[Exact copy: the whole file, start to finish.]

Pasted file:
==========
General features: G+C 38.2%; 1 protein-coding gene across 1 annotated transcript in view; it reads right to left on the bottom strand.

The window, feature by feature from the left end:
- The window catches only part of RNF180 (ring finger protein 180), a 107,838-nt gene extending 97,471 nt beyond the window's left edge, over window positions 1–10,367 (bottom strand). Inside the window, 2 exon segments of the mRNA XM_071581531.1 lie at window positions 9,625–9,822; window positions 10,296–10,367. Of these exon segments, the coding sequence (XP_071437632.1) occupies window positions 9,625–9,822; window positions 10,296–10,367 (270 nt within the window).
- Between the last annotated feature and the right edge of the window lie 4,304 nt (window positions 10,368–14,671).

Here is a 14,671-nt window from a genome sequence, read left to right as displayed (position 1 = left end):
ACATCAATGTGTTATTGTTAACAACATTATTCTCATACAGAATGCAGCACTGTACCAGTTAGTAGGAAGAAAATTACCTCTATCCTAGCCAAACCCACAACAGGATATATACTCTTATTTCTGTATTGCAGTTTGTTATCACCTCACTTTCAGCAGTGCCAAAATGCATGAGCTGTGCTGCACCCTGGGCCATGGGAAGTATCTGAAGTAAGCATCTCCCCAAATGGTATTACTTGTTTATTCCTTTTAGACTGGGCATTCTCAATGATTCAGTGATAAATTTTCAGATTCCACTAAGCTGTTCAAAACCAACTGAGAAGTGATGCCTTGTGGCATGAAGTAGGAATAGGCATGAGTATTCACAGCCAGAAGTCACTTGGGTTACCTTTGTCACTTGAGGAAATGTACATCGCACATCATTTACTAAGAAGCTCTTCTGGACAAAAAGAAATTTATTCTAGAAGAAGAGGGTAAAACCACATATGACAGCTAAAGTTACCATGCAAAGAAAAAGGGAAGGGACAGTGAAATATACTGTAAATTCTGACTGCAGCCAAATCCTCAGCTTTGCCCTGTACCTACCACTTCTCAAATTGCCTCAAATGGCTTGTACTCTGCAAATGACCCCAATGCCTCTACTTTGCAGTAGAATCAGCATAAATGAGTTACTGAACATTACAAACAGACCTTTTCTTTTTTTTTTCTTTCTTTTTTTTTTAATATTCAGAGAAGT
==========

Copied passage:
General features: G+C 38.2%; 1 protein-coding gene across 1 annotated transcript in view; it reads right to left on the bottom strand.

The window, feature by feature from the left end:
- The window catches only part of RNF180 (ring finger protein 180), a 107,838-nt gene extending 97,471 nt beyond the window's left edge, over window positions 1–10,367 (bottom strand). Inside the window, 2 exon segments of the mRNA XM_071581531.1 lie at window positions 9,625–9,822; window positions 10,296–10,367. Of these exon segments, the coding sequence (XP_071437632.1) occupies window positions 9,625–9,822; window positions 10,296–10,367 (270 nt within the window).
- Between the last annotated feature and the right edge of the window lie 4,304 nt (window positions 10,368–14,671).

Here is a 14,671-nt window from a genome sequence, read left to right as displayed (position 1 = left end):
ACATCAATGTGTTATTGTTAACAACATTATTCTCATACAGAATGCAGCACTGTACCAGTTAGTAGGAAGAAAATTACCTCTATCCTAGCCAAACCCACAACAGGATATATACTCTTATTTCTGTATTGCAGTTTGTTATCACCTCACTTTCAGCAGTGCCAAAATGCATGAGCTGTGCTGCACCCTGGGCCATGGGAAGTATCTGAAGTAAGCATCTCCCCAAATGGTATTACTTGTTTATTCCTTTTAGACTGGGCATTCTCAATGATTCAGTGATAAATTTTCAGATTCCACTAAGCTGTTCAAAACCAACTGAGAAGTGATGCCTTGTGGCATGAAGTAGGAATAGGCATGAGTATTCACAGCCAGAAGTCACTTGGGTTACCTTTGTCACTTGAGGAAATGTACATCGCACATCATTTACTAAGAAGCTCTTCTGGACAAAAAGAAATTTATTCTAGAAGAAGAGGGTAAAACCACATATGACAGCTAAAGTTACCATGCAAAGAAAAAGGGAAGGGACAGTGAAATATACTGTAAATTCTGACTGCAGCCAAATCCTCAGCTTTGCCCTGTACCTACCACTTCTCAAATTGCCTCAAATGGCTTGTACTCTGCAAATGACCCCAATGCCTCTACTTTGCAGTAGAATCAGCATAAATGAGTTACTGAACATTACAAACAGACCTTTTCTTTTTTTTTTCTTTCTTTTTTTTTTAATATTCAGAGAAGT